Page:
Monday, September 28, 2015

LCS Variable Depth Sonar

There have been several recent articles about the LCS ASW module being overweight and how it’s not really a problem and what amazing new capabilities the module will bring to ASW warfare.  Of course, the module consists of technology that’s been in use for years so it’s kind of hard to figure how the module will bring amazing new capabilities but that’s not the point of this post.  Further, the Navy assures us that modules diet plan to lose weight is not a problem.  Of course, the weight issues have been known for years and, presumably, the Navy has been attempting to lighten the module for quite a while now and this is the result.  This version is, one assumes, the lightest version that the Navy could assemble over the last couple of years of effort while still maintaining the requisite capability.  Thus, it’s hard to imagine where significant additional weight loss will come from without cutting into capability but, again, that’s not the point of this post, either.

Setting the preceding aside, the main component of the ASW module, such as it is, is the Thales CAPTAS 4 variable depth sonar (VDS) or a similar variant.  This, according to the Navy is an amazing piece of technology that will allow us to accomplish ASW feats never before seen.  Of course, the Thales VDS has been around and in use by foreign navies for years and the US Navy never before deemed it worthwhile.  Kind of makes you wonder, doesn’t it?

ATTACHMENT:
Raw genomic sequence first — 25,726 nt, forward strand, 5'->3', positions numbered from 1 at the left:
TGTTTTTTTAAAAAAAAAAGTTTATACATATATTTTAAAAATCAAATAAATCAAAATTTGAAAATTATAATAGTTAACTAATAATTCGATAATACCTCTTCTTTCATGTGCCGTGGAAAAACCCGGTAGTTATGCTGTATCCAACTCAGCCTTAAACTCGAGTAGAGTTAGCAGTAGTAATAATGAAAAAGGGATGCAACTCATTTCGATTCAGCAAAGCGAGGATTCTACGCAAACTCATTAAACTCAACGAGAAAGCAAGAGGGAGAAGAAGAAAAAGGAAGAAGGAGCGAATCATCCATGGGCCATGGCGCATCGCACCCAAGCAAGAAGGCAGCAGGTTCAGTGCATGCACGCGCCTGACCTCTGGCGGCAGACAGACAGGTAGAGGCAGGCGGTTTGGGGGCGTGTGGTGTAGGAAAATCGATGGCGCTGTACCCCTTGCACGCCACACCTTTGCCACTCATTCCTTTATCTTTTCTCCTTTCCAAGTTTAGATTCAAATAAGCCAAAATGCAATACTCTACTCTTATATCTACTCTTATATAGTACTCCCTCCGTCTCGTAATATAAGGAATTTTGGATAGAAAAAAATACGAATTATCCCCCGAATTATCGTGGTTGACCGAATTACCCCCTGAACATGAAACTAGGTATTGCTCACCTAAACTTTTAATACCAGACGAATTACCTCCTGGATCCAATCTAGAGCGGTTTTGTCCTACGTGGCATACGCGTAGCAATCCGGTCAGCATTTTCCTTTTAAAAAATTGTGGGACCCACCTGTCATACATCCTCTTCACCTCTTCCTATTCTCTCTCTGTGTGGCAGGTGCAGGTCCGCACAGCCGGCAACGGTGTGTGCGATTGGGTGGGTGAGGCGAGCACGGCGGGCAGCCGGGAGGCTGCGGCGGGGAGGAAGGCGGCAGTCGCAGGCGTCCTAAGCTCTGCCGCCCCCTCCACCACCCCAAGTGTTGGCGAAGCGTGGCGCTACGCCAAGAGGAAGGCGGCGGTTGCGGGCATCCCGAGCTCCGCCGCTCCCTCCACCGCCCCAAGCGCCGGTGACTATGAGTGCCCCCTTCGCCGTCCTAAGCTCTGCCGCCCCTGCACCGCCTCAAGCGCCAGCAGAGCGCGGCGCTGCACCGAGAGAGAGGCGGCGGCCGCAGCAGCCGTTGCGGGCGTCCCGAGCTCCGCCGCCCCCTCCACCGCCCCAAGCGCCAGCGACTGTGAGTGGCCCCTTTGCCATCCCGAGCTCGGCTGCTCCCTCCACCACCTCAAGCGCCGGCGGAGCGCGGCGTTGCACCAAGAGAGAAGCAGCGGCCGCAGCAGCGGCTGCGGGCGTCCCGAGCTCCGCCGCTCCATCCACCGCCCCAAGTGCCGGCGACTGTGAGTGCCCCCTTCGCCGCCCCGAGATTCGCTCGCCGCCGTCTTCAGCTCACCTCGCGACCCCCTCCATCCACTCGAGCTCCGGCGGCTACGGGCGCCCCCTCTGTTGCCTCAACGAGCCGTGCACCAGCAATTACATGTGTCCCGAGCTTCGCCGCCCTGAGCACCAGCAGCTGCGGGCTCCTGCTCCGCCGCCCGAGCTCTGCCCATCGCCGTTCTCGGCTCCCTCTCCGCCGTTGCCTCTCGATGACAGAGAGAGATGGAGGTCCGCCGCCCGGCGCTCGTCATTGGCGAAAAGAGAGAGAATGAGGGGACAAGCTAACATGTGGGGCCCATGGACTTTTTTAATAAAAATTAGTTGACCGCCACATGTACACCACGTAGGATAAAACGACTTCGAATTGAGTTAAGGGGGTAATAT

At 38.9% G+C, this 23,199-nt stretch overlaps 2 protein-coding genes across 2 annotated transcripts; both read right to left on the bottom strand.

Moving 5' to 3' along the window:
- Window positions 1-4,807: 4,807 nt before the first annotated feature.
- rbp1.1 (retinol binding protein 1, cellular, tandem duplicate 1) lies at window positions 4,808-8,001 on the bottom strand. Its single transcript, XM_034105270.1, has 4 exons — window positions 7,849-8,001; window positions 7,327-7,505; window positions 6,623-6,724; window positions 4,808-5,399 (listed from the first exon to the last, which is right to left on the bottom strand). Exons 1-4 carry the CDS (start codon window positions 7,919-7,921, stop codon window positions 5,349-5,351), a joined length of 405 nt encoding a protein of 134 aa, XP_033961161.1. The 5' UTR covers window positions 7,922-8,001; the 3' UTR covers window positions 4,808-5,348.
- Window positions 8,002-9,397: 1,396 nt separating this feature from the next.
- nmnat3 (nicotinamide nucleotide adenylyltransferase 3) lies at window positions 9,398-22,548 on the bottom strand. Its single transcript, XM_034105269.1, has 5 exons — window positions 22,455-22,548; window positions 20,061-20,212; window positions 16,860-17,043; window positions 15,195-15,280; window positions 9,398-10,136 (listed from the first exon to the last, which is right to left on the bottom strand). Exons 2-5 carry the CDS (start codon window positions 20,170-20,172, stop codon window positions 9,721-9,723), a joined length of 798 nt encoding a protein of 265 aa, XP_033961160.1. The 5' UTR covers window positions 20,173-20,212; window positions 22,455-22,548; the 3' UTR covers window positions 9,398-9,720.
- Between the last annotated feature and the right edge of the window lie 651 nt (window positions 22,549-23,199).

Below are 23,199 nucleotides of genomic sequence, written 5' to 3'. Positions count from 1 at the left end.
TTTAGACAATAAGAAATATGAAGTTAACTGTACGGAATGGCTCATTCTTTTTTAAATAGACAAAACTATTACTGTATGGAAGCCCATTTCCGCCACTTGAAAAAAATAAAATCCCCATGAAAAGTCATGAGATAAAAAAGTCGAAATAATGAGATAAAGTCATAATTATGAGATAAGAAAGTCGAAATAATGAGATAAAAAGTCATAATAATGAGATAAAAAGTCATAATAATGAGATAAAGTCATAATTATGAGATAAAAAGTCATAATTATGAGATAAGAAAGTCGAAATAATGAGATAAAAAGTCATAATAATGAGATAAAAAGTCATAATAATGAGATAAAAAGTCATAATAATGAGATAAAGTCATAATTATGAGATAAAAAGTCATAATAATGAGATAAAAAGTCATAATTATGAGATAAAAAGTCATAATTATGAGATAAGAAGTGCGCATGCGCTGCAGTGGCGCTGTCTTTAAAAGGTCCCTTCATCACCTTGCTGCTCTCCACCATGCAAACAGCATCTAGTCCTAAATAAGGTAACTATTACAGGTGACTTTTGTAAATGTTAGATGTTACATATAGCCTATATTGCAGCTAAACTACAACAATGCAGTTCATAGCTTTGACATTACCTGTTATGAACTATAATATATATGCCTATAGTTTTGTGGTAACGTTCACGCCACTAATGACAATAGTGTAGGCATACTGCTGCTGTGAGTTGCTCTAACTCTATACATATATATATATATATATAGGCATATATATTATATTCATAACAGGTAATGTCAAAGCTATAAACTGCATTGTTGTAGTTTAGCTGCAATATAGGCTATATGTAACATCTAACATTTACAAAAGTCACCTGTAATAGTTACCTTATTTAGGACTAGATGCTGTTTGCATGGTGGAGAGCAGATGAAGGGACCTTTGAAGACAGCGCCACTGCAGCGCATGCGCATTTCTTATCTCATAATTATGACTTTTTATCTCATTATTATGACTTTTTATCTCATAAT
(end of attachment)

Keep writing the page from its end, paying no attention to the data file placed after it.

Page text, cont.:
Be that as it may, if the VDS can add capability that’s a good thing.

What is it that makes the VDS useful over a conventional hull-mounted sonar, anyway?  Well, as the name implies, the VDS can be raised or lowered to any desired depth, somewhat akin to a helo’s dunking sonar.  This allows the sonar to listen under thermoclines.  Thermoclines are temperature gradients in the ocean that form layers.  The layers tend to reflect sound at the boundaries between layers.  Thus, sound at a lower layer can be trapped or channeled within that layer and not propagate to the layer above or below it.  A submarine can hide in a lower layer that a surface ship’s sonar can’t effectively penetrate.  Hence, the value of a VDS is that it can be lowered into a lower thermal layer and detect a sub that a ship with just a hull-mounted sonar can’t.

Which, again, begs the question, why hasn’t the Navy pursued VDS systems before?  I have no answer for that.  The old Soviet ships had VDS but I have no idea to what extent, if any, they were used.

Moving on …  Does the VDS bring with it any drawbacks or limitations?  As you might suspect from the question, the answer is yes. 

The first limitation is that the VDS requires around 20 minutes to deploy or retrieve.  Thus, the LCS can’t just hop around the liquid battlefield, nimbly racing to and fro collecting data.  Instead, it’s going to have to carefully pick its spots with the knowledge that once it commits to a spot, it will be there for an extended period.

Thales VDS